Modified classification of Gram-stained vaginal smears to predict spontaneous preterm birth: a prospective cohort study
Obstetrics and Gynaecology (East Africa)
The purpose of this study was to identify women at risk of spontaneous preterm birth through a 4-category Gram-stained vaginal smear method, not restricted to bacterial vaginosis.
This was a prospective cohort study correlating Gram-stained vaginal smears in early pregnancy with spontaneous preterm birth. Smears were categorized as ‘normal,’ ‘bacterial vaginosis-like,’ ‘grade I-like’ (atypical gram-positive rods) or ‘purulent grade I’ (lactobacilli-dominated smears showing heavy leukorrhea of unknown cause).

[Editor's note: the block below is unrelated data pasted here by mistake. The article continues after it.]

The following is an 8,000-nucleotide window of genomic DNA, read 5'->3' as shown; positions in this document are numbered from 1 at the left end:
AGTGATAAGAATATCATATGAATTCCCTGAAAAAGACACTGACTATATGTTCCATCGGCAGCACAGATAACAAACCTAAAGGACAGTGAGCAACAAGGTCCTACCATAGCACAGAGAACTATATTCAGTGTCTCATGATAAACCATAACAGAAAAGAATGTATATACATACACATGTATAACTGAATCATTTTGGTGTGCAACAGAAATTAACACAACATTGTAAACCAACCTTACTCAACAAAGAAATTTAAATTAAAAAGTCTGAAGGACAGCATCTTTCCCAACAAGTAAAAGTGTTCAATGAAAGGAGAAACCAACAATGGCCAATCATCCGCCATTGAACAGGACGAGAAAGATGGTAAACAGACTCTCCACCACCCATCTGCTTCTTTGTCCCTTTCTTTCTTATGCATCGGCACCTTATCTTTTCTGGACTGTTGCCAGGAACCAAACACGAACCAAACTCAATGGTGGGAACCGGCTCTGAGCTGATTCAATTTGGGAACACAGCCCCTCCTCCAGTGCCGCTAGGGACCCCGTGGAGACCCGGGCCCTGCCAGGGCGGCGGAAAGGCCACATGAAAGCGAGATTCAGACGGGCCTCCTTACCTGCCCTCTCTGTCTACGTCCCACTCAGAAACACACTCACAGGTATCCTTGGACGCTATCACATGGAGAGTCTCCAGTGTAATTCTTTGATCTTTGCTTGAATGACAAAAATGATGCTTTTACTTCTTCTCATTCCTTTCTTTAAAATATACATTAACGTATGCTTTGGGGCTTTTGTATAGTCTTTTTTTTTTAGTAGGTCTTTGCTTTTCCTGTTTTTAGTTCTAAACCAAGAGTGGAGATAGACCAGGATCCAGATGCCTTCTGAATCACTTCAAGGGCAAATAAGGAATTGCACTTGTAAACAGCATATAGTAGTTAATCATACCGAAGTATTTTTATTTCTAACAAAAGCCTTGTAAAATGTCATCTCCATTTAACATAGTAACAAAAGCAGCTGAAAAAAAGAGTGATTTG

Normal microflora were associated with a 4-fold decreased risk (95%CI 0.1-0.6, P < .001) of spontaneous preterm birth and an abnormal Gram stain with an overall adjusted odds ratio of 5.2 (95%CI 1.8-14.5, P < .001). The sensitivity of vaginal smear diagnosis for preterm birth increased from 25% with conventional scoring up to 70% with these modified criteria.
Accounting for atypical gram-positive bacteria and neutrophils on Gram-stained vaginal smears may identify a larger proportion of women at risk of preterm birth compared to diagnosis of bacterial vaginosis alone.
American Journal of Obstetrics and Gynecology
(2007). Modified classification of Gram-stained vaginal smears to predict spontaneous preterm birth: a prospective cohort study. American Journal of Obstetrics and Gynecology, 196(6), 528.e1-528.e6.
Available at: https://ecommons.aku.edu/eastafrica_fhs_fhs/372